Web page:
By Nivedita and Bhattacharjee
(Reuters) - Nike Inc <NKE.N> missed quarterly profit estimates for the first time in at least two years as high spending and costs of raw materials used in its shoes and T-shirts hurt margins, sending its shares down 11 percent.
The company also saw some tempering in demand, especially in China. Futures orders, which are a closely watched metric for its swoosh-marked products, rose 7 percent. That is less than half of the rise in the third quarter.
Analysts and investors have been worried about a cooling in demand, especially in China, as footwear trends typically last about two to three years and Nike is almost at the end of that cycle.
The company earned $549 million, or $1.17 cents a share, in the fourth quarter ended May 31, compared with $594 million, or $1.24 a share, a year ago.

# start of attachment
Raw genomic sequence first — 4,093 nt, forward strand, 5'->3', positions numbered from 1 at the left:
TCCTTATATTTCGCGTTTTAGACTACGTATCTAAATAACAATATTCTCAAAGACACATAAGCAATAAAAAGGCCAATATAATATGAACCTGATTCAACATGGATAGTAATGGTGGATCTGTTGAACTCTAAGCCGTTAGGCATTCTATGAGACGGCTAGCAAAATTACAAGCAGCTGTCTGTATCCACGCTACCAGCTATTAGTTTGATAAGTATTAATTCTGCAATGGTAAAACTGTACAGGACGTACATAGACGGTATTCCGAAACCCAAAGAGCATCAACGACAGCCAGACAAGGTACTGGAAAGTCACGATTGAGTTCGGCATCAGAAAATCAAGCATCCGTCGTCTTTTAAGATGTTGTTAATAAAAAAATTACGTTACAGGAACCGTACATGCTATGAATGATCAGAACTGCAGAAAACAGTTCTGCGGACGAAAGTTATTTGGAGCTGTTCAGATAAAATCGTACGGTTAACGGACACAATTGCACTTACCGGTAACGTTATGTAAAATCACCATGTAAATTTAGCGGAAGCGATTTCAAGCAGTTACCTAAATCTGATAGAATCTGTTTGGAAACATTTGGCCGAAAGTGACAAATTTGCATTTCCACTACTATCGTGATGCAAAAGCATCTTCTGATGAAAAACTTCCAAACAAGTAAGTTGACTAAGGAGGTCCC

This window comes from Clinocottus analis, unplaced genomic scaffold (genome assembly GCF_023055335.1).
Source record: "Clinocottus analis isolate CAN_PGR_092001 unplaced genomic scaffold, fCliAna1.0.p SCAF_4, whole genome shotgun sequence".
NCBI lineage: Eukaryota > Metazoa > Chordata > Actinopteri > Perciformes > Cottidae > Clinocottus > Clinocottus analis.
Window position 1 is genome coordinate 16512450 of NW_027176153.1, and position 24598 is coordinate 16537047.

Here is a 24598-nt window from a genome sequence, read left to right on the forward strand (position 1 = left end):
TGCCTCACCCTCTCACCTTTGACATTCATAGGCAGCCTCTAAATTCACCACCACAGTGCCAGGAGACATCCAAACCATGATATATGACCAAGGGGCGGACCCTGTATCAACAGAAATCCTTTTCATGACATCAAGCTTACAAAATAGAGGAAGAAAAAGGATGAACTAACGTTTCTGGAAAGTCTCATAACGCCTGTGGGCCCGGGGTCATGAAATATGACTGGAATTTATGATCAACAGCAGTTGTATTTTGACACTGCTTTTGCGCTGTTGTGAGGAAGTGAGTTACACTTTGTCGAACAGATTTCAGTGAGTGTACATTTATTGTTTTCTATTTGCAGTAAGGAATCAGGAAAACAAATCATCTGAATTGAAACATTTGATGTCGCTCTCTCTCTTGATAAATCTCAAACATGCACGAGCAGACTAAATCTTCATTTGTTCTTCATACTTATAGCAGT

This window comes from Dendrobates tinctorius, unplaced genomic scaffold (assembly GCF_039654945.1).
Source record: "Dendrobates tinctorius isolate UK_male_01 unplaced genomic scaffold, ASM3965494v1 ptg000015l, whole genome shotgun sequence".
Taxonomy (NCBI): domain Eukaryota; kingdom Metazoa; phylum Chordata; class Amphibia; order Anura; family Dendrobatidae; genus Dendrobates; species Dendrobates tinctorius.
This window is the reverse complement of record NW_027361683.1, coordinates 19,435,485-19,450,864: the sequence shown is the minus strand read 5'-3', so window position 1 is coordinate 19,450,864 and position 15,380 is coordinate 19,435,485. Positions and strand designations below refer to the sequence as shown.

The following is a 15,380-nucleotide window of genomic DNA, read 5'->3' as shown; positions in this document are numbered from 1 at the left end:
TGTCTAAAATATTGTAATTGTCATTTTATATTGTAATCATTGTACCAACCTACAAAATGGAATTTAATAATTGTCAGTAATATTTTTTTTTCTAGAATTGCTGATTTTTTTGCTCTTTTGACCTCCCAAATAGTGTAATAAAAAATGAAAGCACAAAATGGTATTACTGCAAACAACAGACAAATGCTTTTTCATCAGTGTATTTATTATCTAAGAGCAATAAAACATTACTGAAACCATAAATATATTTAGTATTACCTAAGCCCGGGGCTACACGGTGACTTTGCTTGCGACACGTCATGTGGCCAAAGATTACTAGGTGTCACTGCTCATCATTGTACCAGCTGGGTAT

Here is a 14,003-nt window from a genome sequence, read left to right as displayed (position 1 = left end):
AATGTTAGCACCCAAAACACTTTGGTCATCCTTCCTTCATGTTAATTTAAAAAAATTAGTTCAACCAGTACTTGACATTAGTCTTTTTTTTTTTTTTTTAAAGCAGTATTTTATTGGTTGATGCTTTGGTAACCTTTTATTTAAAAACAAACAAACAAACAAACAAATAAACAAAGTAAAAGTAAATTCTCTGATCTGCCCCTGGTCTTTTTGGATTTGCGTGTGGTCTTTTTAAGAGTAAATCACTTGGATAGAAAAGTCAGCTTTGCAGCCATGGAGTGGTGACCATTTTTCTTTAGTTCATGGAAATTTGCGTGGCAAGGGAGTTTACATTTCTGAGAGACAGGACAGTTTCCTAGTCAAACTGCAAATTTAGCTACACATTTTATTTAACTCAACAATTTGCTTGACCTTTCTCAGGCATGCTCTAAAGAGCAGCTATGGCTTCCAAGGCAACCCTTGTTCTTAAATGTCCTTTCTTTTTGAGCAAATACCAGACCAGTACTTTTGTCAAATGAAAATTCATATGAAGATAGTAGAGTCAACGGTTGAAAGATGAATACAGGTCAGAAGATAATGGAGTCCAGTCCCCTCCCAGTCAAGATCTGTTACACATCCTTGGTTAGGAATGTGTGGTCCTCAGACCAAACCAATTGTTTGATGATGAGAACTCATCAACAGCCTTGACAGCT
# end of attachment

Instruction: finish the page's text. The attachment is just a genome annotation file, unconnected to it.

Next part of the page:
"While we had expected some gross margins decline and some increase in spending with the Olympics and soccer championships, both are higher than expected," said Morningstar analyst Paul Swinand.
Gross margins fell 150 basis points in the quarter.
"The recovery in the gross margin is something that continues to elude them," said Camilo Lyon, analyst with Canaccord Genuity.
The analyst said the numbers showed that Nike was not immune to the slowdown that was hitting other brands.
Analysts, on average, had been expecting the company to earn $1.37 share, according to Thomson Reuters I/B/E/S.
Revenue rose 12 percent to $6.5 billion.
Shares of Nike, based in Beaverton, Oregon, were down 11 percent at $86.19 Thursday after the bell. They closed at $96.89 on the New York Stock Exchange.
(Additional reporting by Phil Wahba in New York; editing by Carol Bishopric and M.D. Golan)
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